Embrace new rules and don’t be a fuddy-duddy
Mike Purkey must have stumbled into a penalty area. He is all wet on his column about going back to the old rules (“Flagstick, drop rules should be reversed,” Jan. 18).
First, leaving the flagstick in the hole is going back to the old rule. I cannot see the controversy here. As for the criticism from Justin Thomas, he sounds like a middle-school girl having a bad hair day.
The new rule for dropping the ball makes sense when one considers the limitations imposed by identifying a relief area. The ball must remain within the area without a two-club-length grace area. The lower dropping point will make the results less random and will save the many re-drops from the past.
Somehow, these rules fit together in an effort to speed up play. Purkey sounds like an old fuddy-duddy.
St. Augustine, Fla.
(Kavanagh is a senior rules official with the Florida State Golf Association.)
Straight truth about the new rules
I don’t understand all the uproar about the new ball drop and pin-in rule changes (“Flagstick, drop rules should be reversed,” Jan. 18).
First of all, if Justin Thomas can’t see himself putting with the pin in, then take it out. It’s optional, Justin. No one is saying you have to keep it in.
Maybe the way to encourage or discourage this rule is to alter the size of the flagstick. Is there a rule concerning its diameter at the hole? I grew up in an era when leaving the flagstick in was allowed. Some courses used a flagstick that was a small metal rod at the bottom, which then connected to a larger piece of metal or wood about 1 foot up. The flagstick had two different diameters.
And as for the new drop rule, all anyone has to do is let his arm extend downward and slightly tilt his shoulders. That should get the overwhelming majority of players within the new rules. It’s not that big of a problem.
Hit it in the fairway and don’t land in a divot, then none of this will ruin your day.
Get used to the changes and keep playing
In reply to Mike Purkey’s rules story, it sounds to me like PGA Tour players are asking, Who moved my cheese? (“Flagstick, drop rules should be reversed,” Jan. 18).
Anyone who has been doing something a certain way for years is going to take issue with a change to that routine. I’d guess that most bogey golfers like me don’t feel strongly either way about the flagstick rule. Leave it in, take it out … whatever! It doesn’t look bad to leave the pin in; it looks different. I’m planning to leave it in for my league play this year and see what happens. I’ll bet a lot of guys in my league will do the same.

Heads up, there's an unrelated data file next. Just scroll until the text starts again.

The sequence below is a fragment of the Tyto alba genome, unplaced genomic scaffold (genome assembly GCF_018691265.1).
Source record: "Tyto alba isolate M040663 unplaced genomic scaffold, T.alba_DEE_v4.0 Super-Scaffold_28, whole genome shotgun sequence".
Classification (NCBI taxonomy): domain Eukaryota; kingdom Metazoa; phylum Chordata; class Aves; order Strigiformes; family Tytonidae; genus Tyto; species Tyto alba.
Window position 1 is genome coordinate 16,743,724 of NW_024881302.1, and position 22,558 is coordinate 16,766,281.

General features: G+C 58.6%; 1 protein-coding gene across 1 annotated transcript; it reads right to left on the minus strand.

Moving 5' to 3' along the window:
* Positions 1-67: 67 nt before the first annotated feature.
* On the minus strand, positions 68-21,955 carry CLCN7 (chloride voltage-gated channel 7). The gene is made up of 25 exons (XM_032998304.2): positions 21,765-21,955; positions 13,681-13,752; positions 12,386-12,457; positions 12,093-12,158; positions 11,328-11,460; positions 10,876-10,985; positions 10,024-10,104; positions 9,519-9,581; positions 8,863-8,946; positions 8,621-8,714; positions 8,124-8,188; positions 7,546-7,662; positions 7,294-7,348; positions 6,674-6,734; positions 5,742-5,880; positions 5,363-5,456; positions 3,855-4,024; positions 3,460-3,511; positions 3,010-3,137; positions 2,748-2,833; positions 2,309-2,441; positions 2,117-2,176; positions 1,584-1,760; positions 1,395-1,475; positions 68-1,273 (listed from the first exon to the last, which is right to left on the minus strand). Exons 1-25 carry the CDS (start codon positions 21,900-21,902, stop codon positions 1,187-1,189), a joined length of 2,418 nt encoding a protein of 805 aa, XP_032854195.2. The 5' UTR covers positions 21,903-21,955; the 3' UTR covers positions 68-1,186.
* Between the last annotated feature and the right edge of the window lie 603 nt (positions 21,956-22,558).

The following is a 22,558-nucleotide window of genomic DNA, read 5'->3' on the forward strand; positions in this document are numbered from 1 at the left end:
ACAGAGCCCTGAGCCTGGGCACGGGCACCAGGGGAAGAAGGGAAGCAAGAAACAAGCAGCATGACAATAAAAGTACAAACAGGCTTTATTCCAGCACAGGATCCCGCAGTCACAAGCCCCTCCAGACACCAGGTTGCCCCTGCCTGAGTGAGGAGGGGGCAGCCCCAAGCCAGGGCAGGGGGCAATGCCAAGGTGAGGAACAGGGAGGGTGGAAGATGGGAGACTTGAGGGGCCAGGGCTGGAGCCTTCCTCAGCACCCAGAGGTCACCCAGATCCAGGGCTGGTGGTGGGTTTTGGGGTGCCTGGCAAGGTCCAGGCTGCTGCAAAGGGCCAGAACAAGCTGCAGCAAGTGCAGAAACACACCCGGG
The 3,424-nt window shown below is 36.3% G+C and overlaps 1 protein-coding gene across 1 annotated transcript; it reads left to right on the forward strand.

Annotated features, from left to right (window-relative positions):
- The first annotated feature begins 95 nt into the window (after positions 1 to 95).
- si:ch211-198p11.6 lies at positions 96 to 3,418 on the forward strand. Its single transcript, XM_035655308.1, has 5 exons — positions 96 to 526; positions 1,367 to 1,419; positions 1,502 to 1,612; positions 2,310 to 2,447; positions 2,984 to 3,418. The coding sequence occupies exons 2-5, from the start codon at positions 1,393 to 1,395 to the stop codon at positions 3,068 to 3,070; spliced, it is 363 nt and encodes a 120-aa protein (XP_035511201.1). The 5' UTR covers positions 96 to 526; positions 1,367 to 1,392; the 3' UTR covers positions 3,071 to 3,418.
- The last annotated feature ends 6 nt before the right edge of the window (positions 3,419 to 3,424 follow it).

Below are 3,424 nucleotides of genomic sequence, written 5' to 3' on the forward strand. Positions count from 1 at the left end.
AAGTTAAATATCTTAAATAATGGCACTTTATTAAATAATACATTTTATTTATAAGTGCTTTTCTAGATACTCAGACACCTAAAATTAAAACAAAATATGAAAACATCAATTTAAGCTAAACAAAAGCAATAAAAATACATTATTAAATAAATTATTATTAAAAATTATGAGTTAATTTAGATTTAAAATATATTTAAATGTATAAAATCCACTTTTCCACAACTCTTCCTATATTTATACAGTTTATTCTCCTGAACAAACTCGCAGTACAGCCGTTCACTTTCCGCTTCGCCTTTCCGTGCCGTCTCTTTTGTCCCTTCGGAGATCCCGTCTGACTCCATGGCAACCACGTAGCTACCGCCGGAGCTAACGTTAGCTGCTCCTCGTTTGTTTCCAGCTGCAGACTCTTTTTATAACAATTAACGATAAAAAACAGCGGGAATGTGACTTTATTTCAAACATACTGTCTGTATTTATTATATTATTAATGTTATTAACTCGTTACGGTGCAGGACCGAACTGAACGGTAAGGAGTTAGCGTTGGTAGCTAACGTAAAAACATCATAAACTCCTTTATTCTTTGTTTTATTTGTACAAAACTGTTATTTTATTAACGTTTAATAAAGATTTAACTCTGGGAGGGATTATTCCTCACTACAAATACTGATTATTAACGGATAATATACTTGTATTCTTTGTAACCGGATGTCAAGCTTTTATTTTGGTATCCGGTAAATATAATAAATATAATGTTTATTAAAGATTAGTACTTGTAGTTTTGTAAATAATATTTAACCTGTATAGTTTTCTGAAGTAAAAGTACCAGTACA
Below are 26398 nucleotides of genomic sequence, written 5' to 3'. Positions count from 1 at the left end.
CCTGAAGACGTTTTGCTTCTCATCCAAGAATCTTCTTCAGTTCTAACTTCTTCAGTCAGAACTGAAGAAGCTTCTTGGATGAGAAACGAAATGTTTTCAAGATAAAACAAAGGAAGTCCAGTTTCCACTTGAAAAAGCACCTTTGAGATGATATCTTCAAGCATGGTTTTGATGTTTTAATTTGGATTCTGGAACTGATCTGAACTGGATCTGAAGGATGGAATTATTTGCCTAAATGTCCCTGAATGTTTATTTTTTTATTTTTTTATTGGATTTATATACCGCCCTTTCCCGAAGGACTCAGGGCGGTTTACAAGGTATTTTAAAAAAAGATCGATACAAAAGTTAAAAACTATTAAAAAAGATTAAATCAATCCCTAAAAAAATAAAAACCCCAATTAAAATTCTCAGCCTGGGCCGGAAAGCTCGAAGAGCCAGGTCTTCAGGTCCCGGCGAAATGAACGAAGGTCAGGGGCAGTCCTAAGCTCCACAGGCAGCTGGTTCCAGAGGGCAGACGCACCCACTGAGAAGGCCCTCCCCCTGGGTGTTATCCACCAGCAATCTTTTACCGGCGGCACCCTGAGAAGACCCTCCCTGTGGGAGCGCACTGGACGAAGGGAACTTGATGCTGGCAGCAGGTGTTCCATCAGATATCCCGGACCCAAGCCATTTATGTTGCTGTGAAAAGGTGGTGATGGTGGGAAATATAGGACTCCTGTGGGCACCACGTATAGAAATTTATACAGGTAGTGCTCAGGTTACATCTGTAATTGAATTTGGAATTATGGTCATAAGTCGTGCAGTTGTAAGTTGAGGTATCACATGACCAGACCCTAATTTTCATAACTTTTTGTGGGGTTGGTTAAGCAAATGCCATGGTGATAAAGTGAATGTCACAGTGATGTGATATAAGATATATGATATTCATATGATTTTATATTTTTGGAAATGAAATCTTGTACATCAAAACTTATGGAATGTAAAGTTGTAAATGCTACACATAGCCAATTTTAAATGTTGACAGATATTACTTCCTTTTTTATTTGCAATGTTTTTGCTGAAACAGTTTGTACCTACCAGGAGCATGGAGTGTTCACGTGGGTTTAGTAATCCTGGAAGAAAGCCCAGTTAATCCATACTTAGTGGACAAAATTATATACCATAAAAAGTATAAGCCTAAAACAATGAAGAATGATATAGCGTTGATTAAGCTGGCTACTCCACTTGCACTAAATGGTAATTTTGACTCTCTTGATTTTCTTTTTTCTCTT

The drop rule is a big, Who cares? Shoulder, knee … just drop and hit the next shot.
Anchored putting is a different story. The USGA’s Mike Davis might have thought it looked bad, but an anchored stroke gives the player an advantage. That’s the reason anchoring should remain illegal, regardless of how it looks. The only thing that should touch any club is the player’s two hands.
Most rule changes aren’t made to fix anything; they are made to improve things. Let’s continue to improve the game and the golf experience. We old guys should just get used to the new rules and play on.
Don’t bury USGA so soon on changes
The USGA was very clear on this: The purpose of these rule changes was to speed up the game (“Flagstick, drop rules should be reversed,” Jan. 18). Will they?
There’s absolutely no doubt about the knee-drop height (and it's not too swift to say a shorter person has an advantage when the old rule had the ball being dropped from shoulder height). Maybe for perfect fairness, the player should be required to toss the ball a minimum of 15 feet into the air. And compensating for the shorter knee height is that the shorter player may well have a smaller drop area, as his driver might be shorter. For all, the shorter drop height means fewer re-drops.
As for the flagstick being allowed to remain in the hole, that's not so obvious. If it hurts the percentage of made putts, it will slow the game. If it helps, players will accept it, and the rule will contribute to speeding up the game. Several studies have been done. None shows that it hurts all putts, and some show that it generally helps. It’s a little early to indict the USGA.
The USGA is perfectly capable of screwing up, but this is not it.
Proper club fitting boosts performance
Yes, new clubs can be expensive, but it can make a big difference when someone is playing with the wrong type of clubs, and clubs that weren't properly fitted (“Soaring club prices ignore golf’s reality,” Jan. 8); (“From the Morning Read inbox,” Jan. 9; Jan. 10; Jan. 11; Jan. 14; Jan. 15; Jan. 18).
As a club fitter, I frequently see high-handicap golfers with an older-model and/or hand-me-down set that is not easy to hit. When they buy a newer, game-improvement set, it usually results in better scores and more enjoyment.
Equally important is fitting the golfer to clubs that are the right length, proper lie angle and correct shaft flex. My own father was still playing with stiff-steel-shaft irons and couldn't understand why he couldn't hit his irons like he used to do. I put him in a graphite senior flex, and he began hitting greens again. Plus, he didn't run out of gas at the 12th hole any more.
So, if you want to get the most out of your game, get a proper club fitting for the right specs, and the right type of clubs for your game.
(Horn is a master club fitter and sales associate with Golf Galaxy.)
It’s a poor fit
I was fitted for new irons once several years ago. I immediately lost 8 yards per club, with no increase in accuracy. This set also ended up being the most expensive set of irons I have ever purchased.
So, excuse me when I guffaw at ads for new technologies in clubs and fitting providers. I seem to do fine deciding what to purchase by myself.
Mount Pleasant, Mich.
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